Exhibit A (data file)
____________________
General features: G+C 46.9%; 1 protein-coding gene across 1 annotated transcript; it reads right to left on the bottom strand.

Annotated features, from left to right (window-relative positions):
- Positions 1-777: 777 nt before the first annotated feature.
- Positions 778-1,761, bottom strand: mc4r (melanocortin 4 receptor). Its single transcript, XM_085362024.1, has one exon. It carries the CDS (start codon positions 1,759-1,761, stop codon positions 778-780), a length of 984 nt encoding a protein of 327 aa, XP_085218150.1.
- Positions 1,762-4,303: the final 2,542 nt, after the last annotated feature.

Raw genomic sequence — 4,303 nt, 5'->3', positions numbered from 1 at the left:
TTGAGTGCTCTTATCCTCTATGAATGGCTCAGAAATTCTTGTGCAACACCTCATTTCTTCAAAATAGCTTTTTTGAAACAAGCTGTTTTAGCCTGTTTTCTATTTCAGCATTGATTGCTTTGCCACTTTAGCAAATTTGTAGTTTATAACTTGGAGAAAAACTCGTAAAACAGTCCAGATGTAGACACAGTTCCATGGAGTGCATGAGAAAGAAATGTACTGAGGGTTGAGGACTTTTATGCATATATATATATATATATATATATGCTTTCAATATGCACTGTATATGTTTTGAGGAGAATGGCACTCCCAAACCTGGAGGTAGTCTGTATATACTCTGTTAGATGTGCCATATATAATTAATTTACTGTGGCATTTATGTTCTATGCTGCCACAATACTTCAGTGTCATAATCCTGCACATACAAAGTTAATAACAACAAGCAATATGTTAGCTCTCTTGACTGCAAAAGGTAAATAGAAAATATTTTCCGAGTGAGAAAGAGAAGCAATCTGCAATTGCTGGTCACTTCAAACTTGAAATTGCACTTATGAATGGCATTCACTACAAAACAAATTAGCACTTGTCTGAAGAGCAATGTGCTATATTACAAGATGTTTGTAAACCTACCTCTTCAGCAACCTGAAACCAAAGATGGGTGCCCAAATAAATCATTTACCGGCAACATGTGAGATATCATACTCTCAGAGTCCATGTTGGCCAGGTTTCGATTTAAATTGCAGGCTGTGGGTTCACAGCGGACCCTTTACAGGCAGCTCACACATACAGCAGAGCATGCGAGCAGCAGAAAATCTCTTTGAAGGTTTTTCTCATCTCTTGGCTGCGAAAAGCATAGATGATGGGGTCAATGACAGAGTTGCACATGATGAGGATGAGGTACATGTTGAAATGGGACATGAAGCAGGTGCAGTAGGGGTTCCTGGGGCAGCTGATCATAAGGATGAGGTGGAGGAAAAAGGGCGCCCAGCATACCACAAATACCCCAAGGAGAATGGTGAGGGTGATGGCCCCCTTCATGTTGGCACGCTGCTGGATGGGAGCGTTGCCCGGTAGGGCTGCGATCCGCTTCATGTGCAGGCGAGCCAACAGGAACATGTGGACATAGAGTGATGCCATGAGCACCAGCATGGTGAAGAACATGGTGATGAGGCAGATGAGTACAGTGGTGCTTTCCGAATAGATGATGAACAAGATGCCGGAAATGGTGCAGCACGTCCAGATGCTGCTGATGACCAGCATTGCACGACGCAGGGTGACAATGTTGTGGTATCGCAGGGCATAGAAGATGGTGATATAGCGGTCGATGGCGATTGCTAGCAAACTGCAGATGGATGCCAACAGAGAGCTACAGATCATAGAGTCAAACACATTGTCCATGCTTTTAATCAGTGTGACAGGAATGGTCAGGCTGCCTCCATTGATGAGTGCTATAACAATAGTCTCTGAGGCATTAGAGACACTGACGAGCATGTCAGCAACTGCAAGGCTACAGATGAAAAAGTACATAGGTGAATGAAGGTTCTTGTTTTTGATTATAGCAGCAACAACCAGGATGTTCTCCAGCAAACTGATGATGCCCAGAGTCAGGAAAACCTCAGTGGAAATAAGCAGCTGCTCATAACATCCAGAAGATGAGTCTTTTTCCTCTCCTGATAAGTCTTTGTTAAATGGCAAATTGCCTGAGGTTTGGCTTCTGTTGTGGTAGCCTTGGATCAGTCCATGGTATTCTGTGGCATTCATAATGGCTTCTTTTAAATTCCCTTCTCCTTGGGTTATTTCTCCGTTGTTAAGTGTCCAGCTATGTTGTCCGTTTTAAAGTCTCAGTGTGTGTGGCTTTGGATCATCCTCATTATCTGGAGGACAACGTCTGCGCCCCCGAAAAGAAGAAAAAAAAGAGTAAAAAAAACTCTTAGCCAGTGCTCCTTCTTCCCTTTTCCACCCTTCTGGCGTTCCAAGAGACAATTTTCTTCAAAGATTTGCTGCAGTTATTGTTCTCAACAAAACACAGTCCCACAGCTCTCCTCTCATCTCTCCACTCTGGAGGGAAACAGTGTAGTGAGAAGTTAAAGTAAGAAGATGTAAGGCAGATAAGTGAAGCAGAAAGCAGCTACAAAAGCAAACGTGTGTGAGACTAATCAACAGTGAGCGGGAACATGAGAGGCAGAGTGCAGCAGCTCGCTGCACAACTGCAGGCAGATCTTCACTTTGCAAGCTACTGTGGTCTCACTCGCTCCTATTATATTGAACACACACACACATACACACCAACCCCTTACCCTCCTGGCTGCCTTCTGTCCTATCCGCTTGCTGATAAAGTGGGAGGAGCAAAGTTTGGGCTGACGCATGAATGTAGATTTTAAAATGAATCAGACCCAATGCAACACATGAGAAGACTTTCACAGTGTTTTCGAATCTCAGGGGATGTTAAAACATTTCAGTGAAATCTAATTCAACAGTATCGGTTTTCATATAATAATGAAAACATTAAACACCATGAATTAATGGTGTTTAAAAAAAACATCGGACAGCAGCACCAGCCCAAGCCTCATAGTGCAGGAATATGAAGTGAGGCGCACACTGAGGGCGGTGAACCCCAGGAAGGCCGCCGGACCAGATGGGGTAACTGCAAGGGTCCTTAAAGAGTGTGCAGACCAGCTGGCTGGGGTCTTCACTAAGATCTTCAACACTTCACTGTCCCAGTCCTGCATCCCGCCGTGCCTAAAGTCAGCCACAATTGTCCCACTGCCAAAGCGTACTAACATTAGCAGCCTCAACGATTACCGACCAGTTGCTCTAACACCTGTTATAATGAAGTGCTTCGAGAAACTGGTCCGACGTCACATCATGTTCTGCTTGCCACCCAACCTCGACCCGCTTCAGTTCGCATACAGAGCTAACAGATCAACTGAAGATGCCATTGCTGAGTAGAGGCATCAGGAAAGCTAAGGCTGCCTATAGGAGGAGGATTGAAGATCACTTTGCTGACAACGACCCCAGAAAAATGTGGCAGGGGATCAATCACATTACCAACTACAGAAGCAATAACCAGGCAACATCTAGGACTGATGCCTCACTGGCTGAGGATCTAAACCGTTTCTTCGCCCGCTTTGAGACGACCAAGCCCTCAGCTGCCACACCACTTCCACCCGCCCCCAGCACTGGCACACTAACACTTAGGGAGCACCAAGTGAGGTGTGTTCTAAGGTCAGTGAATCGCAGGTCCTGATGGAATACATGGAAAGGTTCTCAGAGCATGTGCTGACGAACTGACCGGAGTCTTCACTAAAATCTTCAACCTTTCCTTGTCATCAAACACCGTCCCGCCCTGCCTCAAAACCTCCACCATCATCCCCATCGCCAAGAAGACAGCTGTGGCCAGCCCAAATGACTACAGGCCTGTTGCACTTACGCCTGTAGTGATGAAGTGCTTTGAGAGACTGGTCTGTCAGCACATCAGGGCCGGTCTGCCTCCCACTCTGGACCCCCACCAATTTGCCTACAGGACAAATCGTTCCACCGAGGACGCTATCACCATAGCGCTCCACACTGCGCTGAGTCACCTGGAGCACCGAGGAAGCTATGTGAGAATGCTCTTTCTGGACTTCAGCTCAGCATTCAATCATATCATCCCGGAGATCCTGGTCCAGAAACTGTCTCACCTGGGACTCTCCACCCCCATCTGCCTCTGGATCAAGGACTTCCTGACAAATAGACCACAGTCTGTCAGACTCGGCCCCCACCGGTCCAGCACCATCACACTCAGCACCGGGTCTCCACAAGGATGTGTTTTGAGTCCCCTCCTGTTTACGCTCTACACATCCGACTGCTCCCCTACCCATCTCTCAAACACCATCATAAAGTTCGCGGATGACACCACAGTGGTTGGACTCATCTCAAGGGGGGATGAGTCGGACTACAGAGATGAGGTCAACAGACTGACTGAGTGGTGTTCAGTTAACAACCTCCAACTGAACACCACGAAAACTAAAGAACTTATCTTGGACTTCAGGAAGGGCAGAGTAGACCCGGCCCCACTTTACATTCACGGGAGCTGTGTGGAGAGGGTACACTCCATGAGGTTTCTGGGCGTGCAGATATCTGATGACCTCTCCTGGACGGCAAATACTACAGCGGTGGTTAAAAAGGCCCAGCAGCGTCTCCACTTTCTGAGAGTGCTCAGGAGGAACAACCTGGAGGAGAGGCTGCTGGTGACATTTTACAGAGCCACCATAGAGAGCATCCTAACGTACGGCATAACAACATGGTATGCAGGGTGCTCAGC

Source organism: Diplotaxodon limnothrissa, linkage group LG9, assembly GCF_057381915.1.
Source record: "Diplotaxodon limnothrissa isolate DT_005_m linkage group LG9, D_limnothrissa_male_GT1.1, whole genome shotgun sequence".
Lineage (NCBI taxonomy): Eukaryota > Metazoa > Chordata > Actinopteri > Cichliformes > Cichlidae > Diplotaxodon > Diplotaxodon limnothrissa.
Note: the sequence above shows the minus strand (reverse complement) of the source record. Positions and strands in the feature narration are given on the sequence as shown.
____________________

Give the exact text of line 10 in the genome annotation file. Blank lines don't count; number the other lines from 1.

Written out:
Lineage (NCBI taxonomy): Eukaryota > Metazoa > Chordata > Actinopteri > Cichliformes > Cichlidae > Diplotaxodon > Diplotaxodon limnothrissa.